Explanation of Workings of Credit in Business, and the Risk of Poor Fire Protection and Service to the Creditors

“GOOD evening, Chief. Had a big day?

“Only a couple of little ones, eh? That’s swell. It’s almost too hot to get close to the big ones today.

“Yes, our business is pretty good, in fact a nice percentage ahead of last year in sales, but collections aren’t so good.

“Your question is one many people fail to properly interpret. In our business we must at all times keep the money coming in according to terms sale. As a good illustration, one large firm I know about has stated that if they granted an increase of only one day in their terms, it would require $25,000,000 additional capital; interest charges alone on this would amount to $50,000 per day!

“You ask me ‘what is credit?’ The question is simple. Credit is the lifeblood of all business. Our large business institutions would be helpless without it and it has been estimated that if all credit were to be done away with, that business would be where it was 200 years ago. A good example of how credit works could be in the manner in which you are paid your salary.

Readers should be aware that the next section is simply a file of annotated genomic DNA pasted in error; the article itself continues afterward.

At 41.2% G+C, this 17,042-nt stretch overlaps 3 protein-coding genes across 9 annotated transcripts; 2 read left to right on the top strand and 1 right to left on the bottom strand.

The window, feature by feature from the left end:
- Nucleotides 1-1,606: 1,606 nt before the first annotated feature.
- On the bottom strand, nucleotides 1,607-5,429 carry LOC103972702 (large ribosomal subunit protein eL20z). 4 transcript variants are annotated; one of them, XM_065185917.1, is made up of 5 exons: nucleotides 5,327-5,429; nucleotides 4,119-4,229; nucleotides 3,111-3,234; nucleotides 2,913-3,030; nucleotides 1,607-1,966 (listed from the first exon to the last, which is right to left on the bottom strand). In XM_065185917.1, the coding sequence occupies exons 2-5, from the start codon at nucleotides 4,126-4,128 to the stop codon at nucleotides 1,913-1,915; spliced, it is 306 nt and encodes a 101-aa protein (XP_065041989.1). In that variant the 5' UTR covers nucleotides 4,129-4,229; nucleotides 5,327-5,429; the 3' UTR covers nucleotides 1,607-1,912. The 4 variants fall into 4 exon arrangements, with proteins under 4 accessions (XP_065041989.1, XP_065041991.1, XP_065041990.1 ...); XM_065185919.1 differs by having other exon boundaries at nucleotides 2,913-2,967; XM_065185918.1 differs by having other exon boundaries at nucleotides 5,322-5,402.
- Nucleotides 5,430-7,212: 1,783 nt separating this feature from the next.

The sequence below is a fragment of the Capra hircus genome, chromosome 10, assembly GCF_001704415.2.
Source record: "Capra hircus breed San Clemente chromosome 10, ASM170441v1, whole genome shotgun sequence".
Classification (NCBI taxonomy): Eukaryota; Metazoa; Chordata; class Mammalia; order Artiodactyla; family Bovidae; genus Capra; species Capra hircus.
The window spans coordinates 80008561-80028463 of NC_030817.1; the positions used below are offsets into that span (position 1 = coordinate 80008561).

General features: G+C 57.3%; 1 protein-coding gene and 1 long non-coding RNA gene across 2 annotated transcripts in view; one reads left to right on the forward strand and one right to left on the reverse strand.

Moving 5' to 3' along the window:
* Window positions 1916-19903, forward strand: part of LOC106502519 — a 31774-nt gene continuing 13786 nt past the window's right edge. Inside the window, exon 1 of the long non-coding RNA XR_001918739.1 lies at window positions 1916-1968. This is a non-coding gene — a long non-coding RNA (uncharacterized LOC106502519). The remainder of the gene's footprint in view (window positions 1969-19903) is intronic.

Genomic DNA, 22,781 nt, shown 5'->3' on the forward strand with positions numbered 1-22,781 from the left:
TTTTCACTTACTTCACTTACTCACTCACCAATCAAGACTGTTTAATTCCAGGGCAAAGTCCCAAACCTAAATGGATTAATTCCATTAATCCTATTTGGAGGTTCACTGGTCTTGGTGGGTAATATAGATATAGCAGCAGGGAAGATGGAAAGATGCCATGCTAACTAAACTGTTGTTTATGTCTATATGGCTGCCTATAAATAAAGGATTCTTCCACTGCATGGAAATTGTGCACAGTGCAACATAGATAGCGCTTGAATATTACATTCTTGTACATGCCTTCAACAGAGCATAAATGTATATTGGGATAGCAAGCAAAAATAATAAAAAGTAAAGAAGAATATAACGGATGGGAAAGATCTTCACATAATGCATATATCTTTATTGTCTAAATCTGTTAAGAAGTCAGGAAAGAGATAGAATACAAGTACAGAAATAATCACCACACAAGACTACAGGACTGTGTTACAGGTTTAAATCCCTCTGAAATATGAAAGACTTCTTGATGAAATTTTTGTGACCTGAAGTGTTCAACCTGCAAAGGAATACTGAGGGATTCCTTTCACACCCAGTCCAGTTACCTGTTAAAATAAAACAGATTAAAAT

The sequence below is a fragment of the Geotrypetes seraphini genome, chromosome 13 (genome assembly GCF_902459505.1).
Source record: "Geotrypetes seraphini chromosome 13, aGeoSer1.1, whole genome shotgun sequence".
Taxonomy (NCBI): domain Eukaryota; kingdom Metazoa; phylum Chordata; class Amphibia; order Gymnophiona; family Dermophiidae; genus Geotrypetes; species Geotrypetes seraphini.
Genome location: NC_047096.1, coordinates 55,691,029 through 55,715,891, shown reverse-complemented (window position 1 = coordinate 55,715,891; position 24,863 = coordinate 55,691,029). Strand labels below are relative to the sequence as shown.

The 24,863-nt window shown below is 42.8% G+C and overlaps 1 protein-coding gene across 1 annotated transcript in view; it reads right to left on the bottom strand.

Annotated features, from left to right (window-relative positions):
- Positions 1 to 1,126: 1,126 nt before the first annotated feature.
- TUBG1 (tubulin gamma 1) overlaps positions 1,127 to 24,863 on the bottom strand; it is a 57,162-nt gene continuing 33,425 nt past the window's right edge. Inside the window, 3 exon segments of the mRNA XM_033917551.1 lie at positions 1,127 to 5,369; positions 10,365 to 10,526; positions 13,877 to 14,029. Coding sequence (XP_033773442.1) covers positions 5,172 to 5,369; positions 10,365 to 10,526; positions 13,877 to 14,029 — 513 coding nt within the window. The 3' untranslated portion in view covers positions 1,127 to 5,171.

“Your city paymaster gives you a check, which transfers credit your city has in its bank to you at your bank. You pay your bills, say, rent, groceries and clothes, giving checks to your creditors, which transfers your credit to them. They will in time transfer a part of their credit at the bank back to our city in the form of check, paying; taxes. You can now see the circle all this credit has taken and bear in mind no cash money has changed hands: it is all a matter of credit.

Credit Is Power

“There isn’t enough money in circulation to take care of ten per cent of modern business, as we understand it today. Credit might also be termed power. It is the power to obtain present goods on the strength of an obligation to pay for them in the future.

“We must be systematic in our Credit Investigation Division. We have sources of accurate information without which extension of credit would be extremely hazardous. Our information gives name, address, trade style (if any), history, financial statement, fire hazard, fire record, record of insurance coverage as well as a very complete record of payment. All of these are very important and necessary. We credit men thoroughly analyze these records, and like you size up a fire, we size up an application and each case stands alone on what we are able to determine in our size-up. Credit is based on character, capital and capability, commonly called the Three C’s of credit. Obviously, if one of the C’s is missing, you can see the risk is greatly increased.

Many Factors to Be Considered